By issuing visas, consulates filter out the “undesirable” from the “desirable” cross-border flows, therefore achieving the filtering work of borders before the actual arrival on the territory. Borders in this age of mobility aim at “filtering” rather than blocking, “sorting out people and banning the undesirable more efficiently” (Bigo etal.2011,p.77). The EU visa regime is part of a broader re-bordering strategy: the lifting of inter-state frontiers has implied the strengthening, multiplication, and displacement of the external borders of the European Union. The pooling of sovereignty has implied the pooling of fears against “threats” that may come from the outside. Along with classic border policing that conceals a territorial and linear conception of borders, cooperation with sending and “transit” countries turns EU neighbors in “buffer zones” (Andreas and Snider 2000) and widens the EU frontier beyond the edges of territory. However, the rebordering strategy that the Schengen process in particular has underlined is marked by the disjunction between territory and the exercise of state sovereignty. Mathias Albert and Lothar Brock (1996) have termed the disaggregation between territory and functions of state borders as “de- bordering the world of states.” One example is the Schengen Information System (SIS),8 as it ensures the exercise of state sovereignty despite the lifting of inter-state frontiers. The SIS lists each Member State’s banned travellers. These latters are automatically excluded from the Schengen territory whatever the entry point of the EU border that travellers choose. Indeed, defining that as an “e-border” is commonplace. Thus, the border is activated according to individuals. Elspeth Guild (2001, p. 13) has persuasively defined the Schengen approach as “moving the borders of sovereignty and the borders for persons. ” According to Guild, the border is most activated where profiles defined as “potential risks” are most encountered. As Andrea Rea (2009) has pointed out, migration and border control policy-making follows the lines of the New Penology’s rationale that Malcolm M. Feeley and Jonathan Simon (1992) have discussed, which is pre-emptive risk management. Pre-emptive risk management organizes fluidity and promotes the mobility of some. Some foreigners encounter practically no border at all, while others encounter several borders, again and again, starting from the window of the consulate in their home country (Infantino 2013) and/or, as we will see, at the windows of visa application centers run by private service providers.
Because visa policy activates borders already in the countries of departure, I conceptualize visa policy as bordering policy and visa policy street- level implementation as bordering practice. Drawing on the “practice turn” in contemporary theory, practice is treated as “the place to study the nature and transformation of our research object” (Schatzki et al. 2001, p. 2). Day-to-day practices are the vantage point to study state bordering in countries of departure. Day-to-day practices are understood here in the standard sense of street-level implementation: the ways in which policy is put into action. The conceptual shift from borders to bordering rarely takes account of state practices. Critical Border Studies have set a new agenda which goes beyond the association of borders with “lines in the sand”. Noel Parker and Nick Vaughan-Williams (2009, p. 586) have suggested:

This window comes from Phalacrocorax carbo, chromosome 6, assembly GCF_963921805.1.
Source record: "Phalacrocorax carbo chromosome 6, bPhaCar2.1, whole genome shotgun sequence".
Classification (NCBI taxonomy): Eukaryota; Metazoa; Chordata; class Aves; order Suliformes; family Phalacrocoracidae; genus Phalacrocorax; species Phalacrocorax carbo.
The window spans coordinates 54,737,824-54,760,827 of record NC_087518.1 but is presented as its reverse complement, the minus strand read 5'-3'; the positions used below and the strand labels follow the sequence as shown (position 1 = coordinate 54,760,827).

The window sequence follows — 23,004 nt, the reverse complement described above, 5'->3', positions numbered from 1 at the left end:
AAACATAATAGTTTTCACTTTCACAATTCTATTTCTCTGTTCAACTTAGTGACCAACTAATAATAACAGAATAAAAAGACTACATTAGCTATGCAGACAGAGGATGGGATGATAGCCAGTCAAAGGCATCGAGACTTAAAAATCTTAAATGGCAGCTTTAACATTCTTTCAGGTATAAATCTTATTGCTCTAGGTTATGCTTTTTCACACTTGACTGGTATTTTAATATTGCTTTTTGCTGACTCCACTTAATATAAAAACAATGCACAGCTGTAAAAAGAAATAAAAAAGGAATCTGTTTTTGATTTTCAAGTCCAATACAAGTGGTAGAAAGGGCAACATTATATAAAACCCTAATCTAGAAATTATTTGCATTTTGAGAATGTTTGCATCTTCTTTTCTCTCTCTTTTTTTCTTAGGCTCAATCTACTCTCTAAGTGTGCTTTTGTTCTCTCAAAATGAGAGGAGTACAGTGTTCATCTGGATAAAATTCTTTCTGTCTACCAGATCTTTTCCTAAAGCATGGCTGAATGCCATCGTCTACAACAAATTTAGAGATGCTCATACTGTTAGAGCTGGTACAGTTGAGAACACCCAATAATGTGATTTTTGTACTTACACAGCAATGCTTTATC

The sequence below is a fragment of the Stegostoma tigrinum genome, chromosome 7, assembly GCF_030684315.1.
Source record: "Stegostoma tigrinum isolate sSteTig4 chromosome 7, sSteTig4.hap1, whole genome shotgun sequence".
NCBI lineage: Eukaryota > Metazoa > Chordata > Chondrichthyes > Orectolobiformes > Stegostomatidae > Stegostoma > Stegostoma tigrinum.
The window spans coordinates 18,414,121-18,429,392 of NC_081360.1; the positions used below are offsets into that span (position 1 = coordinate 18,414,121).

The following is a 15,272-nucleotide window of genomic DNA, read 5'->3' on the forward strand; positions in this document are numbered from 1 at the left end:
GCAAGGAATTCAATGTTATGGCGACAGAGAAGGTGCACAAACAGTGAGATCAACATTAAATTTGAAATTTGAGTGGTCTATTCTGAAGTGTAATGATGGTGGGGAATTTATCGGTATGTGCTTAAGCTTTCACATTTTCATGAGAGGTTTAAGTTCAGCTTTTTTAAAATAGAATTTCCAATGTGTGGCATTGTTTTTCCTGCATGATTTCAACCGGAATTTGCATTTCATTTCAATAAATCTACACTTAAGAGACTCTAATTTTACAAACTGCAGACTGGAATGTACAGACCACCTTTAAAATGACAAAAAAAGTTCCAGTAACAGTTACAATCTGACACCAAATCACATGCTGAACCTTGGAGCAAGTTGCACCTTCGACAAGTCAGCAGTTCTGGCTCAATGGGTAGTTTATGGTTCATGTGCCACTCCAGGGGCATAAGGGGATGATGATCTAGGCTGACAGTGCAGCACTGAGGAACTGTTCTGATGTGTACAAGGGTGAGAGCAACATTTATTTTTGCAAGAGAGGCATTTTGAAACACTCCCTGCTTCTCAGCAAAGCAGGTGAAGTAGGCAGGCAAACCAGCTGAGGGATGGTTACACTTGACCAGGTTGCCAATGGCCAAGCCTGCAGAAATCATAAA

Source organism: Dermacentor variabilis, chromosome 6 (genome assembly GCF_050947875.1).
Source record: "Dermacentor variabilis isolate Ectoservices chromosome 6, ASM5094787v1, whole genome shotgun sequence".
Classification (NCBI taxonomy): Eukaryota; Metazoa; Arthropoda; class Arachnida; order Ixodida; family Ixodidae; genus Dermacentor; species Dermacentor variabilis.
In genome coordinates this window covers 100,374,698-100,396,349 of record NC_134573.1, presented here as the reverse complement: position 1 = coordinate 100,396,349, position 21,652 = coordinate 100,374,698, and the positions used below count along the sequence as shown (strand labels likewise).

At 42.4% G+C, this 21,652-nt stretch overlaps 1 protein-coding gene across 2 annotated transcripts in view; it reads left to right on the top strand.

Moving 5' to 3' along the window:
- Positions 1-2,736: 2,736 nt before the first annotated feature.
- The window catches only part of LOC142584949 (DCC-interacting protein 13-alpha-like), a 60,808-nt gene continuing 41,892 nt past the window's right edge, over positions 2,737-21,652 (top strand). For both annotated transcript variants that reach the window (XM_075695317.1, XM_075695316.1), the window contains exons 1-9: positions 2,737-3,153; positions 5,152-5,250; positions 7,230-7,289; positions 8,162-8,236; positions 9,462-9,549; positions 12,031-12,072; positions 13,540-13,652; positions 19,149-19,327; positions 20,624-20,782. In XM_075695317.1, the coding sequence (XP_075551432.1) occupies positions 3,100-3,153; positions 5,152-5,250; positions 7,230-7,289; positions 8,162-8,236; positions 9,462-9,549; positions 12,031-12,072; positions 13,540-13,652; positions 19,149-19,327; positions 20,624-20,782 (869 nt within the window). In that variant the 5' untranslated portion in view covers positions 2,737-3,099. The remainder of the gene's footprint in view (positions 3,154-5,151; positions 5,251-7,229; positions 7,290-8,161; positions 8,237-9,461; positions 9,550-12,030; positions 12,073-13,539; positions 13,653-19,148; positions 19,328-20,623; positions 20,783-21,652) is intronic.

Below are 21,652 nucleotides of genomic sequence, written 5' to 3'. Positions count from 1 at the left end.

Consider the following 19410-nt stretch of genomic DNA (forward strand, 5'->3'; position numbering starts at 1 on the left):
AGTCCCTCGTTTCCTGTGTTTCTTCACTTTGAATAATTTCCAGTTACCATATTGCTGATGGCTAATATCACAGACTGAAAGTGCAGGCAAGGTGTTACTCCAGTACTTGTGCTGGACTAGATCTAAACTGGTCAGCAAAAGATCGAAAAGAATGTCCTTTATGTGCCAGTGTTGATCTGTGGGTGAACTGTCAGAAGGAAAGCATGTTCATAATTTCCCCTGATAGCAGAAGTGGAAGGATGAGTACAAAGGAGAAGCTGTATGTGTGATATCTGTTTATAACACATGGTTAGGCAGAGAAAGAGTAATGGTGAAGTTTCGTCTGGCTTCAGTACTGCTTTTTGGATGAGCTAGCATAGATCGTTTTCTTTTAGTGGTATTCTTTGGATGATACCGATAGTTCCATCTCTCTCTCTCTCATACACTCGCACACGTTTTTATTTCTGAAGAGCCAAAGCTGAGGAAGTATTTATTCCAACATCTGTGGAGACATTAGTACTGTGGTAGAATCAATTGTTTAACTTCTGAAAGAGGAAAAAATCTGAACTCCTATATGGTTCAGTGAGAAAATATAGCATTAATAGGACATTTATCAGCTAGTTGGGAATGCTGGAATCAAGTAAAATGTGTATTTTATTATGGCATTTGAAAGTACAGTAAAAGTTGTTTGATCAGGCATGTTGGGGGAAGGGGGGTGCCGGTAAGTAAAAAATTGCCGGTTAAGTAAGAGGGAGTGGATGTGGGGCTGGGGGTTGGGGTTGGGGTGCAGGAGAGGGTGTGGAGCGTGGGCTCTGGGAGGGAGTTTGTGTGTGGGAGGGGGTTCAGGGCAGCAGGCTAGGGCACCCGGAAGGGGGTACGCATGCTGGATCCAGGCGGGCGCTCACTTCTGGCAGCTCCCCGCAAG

Thinking of it [the border] in terms of a series of practices. This move entails a more political, sociological, and actor-oriented outlook on how divisions between entities appear, or are produced and sustained. The shift in focus also brings a sense of the dynamism of borders and bordering practices.
Also the concept of “borderwork” (Rumford 2008) takes into account the role of ordinary people rather than states in performing borders on the premise that several practices and rituals perform borders in everyday life, including the showing of passports or the removal of clothes.
This book focuses on the filtering work of borders that states and nonstate actors achieve by implementing visa policy. The day-to-day implementation of EU visa policy remained largely understudied whereas the construction of the EU visa regime has received much scholarly attention (Bigo and Guild 2003; Guiraudon 2003; Meloni 2006). Through its focus on street-level implementation, this book brings not just the state and the people of the state but also transnational corporations into the analysis of border control.